Appealing DUI Convictions in California

Being charged with and then sentenced for DUI ends the prosecution’s case – at least in their eyes. Sometimes, however, the trial court gets things wrong. In other cases, the state steps outside its legal limitations to sentence or convict you.

When certain parts of your DUI conviction do not add up, or numerous procedural errors exist, offenders are within their constitutional rights to appeal their sentencing. It is the duty of your trial lawyer, or perhaps another you retain, to handle the appeals process. This quick guide shows how that process may work in California.

Sentencing Appeals

Hiring an experienced, well-versed and highly aggressive DUI attorney for your appeal goes without saying, especially since writing the Supreme Court of California takes specific lingo, case law references, and understanding of DUI laws.

Upon receiving all court case notes, all police reports and everything else from your original case, your attorney will look for.

  • Legal mistakes which, if taken to trial, could have affected the outcome
  • Typographical errors missed by court clerk when filing the final sentencing order
  • Misinformation that led presiding judge towards inaccurate sentencing
  • Failing to follow Supreme Court regulated sentencing guidelines

Appeals Process

DUI attorneys have tight time constraints, which means doing your part, when asked, will speed up the process. Here are the steps (not in any order) that will occur during your DUI appeal:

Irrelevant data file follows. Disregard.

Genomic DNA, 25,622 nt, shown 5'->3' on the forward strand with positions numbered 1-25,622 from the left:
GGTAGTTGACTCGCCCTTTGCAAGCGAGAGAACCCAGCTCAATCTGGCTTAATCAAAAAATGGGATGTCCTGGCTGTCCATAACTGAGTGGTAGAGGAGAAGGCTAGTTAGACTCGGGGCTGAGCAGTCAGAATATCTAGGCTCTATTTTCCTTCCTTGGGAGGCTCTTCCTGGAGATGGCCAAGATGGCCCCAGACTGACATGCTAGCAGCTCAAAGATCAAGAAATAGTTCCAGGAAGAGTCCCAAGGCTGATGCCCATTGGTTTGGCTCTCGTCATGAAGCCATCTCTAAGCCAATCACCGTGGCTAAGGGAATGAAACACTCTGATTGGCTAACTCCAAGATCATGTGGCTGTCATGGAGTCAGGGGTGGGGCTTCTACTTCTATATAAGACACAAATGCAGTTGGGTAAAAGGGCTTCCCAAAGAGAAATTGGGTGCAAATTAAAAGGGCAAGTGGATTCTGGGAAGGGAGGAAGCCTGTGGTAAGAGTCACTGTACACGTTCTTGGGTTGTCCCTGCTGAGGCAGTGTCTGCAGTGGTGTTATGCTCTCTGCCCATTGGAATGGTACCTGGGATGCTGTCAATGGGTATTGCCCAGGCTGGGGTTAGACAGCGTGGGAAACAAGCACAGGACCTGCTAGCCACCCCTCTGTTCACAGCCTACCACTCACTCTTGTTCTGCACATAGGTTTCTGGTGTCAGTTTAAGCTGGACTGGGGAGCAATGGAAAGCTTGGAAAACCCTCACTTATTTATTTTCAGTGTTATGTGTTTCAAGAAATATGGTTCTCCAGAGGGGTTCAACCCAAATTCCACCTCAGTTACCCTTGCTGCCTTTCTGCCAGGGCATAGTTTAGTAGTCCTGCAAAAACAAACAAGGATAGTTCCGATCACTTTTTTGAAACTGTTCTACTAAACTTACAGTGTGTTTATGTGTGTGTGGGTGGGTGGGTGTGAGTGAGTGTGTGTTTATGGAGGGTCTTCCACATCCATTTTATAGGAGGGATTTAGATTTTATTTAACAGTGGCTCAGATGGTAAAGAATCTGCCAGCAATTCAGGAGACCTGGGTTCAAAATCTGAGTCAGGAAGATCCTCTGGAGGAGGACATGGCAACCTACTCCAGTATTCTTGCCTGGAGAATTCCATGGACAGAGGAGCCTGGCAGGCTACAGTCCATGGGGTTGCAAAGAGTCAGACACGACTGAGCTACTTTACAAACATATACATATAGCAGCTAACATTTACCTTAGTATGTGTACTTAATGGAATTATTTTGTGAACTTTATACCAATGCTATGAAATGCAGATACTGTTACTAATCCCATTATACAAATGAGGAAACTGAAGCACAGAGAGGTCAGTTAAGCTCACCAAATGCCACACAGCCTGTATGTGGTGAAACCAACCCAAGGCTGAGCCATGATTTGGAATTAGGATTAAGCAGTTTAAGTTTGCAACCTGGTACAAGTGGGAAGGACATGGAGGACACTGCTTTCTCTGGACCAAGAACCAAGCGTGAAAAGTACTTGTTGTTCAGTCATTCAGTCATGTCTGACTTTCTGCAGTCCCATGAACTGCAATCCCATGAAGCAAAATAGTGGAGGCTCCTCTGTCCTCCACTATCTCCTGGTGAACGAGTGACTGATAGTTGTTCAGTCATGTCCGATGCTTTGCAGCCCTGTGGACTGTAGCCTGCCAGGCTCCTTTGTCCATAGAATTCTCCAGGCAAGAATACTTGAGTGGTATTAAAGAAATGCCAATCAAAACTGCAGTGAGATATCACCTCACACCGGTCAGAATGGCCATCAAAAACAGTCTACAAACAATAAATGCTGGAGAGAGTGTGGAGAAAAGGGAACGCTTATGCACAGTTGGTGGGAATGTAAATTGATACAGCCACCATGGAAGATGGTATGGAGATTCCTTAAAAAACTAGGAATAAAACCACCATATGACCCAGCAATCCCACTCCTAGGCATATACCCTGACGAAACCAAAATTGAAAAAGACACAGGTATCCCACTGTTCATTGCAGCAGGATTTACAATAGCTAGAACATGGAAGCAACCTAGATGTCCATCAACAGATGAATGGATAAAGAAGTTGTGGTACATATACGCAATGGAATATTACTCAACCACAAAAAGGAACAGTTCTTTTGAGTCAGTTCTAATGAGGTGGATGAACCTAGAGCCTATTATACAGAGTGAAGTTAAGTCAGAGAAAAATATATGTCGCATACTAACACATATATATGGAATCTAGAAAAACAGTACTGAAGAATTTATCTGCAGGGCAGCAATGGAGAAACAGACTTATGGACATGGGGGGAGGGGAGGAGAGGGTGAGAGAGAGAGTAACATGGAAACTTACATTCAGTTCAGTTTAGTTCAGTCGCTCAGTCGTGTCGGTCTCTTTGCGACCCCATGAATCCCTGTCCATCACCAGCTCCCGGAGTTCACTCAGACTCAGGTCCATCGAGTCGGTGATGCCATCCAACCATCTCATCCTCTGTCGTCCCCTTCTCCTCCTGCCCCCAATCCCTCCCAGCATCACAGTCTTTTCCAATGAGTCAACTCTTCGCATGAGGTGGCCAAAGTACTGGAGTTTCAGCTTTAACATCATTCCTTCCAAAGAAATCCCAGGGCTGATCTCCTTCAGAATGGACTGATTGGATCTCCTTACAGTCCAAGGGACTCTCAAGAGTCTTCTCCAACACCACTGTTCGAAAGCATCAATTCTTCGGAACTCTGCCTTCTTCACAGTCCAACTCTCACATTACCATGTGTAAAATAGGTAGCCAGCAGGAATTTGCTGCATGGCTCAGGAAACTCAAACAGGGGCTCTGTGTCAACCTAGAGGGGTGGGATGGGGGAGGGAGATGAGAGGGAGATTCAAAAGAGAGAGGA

• Attorney will file notice in open court that you are appealing the final outcome, which will generally happen shortly after you have been sentenced.
  • Then, attorney will gather your record of proceedings from the clerk, otherwise called a transcript. Anything else relevant to your appeal will also be levied in this examination.
  • After carefully reviewing all information and finding enough errors to contest, your DUI attorney will prepare a written brief, or detailed statement which merits your sentencing getting overturned.
  • DA will file their written brief in rebuttal, stating why your sentencing should be upheld.
  • Once Supreme Court has all literature, judge(s) will convene to settle your case for good.

After this process is complete, the Supreme Court will come back with two decisions based off their findings, historic cases similar to yours and common law. Those are:

  • Sentence affirmed. This means that nothing was discovered to be erroneous, and your current sentence stands. This decision is usually firm, and not appealed again.
  • Sentence remanded to trial court. This means enough erroneous information in your DUI sentencing hearing, or throughout the entire process, was found and the case – or parts of your sentence – are remanded to trial court (original court) where judge must provide an ethical, legal, and wise outcome. It can not be identical to the current one. It is possible that judges make mistakes, which opens doors for the appeals process to begin again.

Appeals making their way up through the system have taken years to finalize, which means the sense of urgency in hiring your current DUI attorney, or at least on with knowledge of DUI appeals, is vital.  Rarely have defendants on their own written appeals in California which were decided favorably.

Choose wisely when something important like appealing convictions could erase your record, lighten your sentence, or provide relief from excess fees.

Need to appeal your conviction of DUI? James E. Blatt works hard to get cases dismissed for procedural error. Contact a superior Los Angeles DUI defense attorney today.